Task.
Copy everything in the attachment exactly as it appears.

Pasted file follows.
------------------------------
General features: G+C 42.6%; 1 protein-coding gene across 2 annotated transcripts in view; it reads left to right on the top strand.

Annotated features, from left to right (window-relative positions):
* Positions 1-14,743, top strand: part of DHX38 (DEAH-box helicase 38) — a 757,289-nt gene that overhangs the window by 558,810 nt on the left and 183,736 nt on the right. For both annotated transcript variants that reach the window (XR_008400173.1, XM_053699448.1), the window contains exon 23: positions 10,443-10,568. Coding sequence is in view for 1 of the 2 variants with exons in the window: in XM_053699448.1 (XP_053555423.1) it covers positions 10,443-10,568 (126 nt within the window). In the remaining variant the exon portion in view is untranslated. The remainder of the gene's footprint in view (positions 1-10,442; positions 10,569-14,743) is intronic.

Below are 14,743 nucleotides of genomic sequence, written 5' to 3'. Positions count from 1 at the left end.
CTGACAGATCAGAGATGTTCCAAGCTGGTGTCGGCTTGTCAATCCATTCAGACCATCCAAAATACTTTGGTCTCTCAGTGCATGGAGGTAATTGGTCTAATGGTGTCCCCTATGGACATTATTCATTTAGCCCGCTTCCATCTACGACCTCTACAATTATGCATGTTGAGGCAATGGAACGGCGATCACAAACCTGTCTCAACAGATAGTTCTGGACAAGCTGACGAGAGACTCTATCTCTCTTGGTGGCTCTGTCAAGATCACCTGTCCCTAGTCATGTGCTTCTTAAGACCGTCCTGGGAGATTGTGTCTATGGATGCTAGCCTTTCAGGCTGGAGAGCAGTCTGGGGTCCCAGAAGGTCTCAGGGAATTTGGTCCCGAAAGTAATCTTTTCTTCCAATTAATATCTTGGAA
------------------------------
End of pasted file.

General features: G+C 42.6%; 1 protein-coding gene across 2 annotated transcripts in view; it reads left to right on the top strand.

Annotated features, from left to right (window-relative positions):
* Positions 1-14,743, top strand: part of DHX38 (DEAH-box helicase 38) — a 757,289-nt gene that overhangs the window by 558,810 nt on the left and 183,736 nt on the right. For both annotated transcript variants that reach the window (XR_008400173.1, XM_053699448.1), the window contains exon 23: positions 10,443-10,568. Coding sequence is in view for 1 of the 2 variants with exons in the window: in XM_053699448.1 (XP_053555423.1) it covers positions 10,443-10,568 (126 nt within the window). In the remaining variant the exon portion in view is untranslated. The remainder of the gene's footprint in view (positions 1-10,442; positions 10,569-14,743) is intronic.

Below are 14,743 nucleotides of genomic sequence, written 5' to 3'. Positions count from 1 at the left end.
CTGACAGATCAGAGATGTTCCAAGCTGGTGTCGGCTTGTCAATCCATTCAGACCATCCAAAATACTTTGGTCTCTCAGTGCATGGAGGTAATTGGTCTAATGGTGTCCCCTATGGACATTATTCATTTAGCCCGCTTCCATCTACGACCTCTACAATTATGCATGTTGAGGCAATGGAACGGCGATCACAAACCTGTCTCAACAGATAGTTCTGGACAAGCTGACGAGAGACTCTATCTCTCTTGGTGGCTCTGTCAAGATCACCTGTCCCTAGTCATGTGCTTCTTAAGACCGTCCTGGGAGATTGTGTCTATGGATGCTAGCCTTTCAGGCTGGAGAGCAGTCTGGGGTCCCAGAAGGTCTCAGGGAATTTGGTCCCGAAAGTAATCTTTTCTTCCAATTAATATCTTGGAA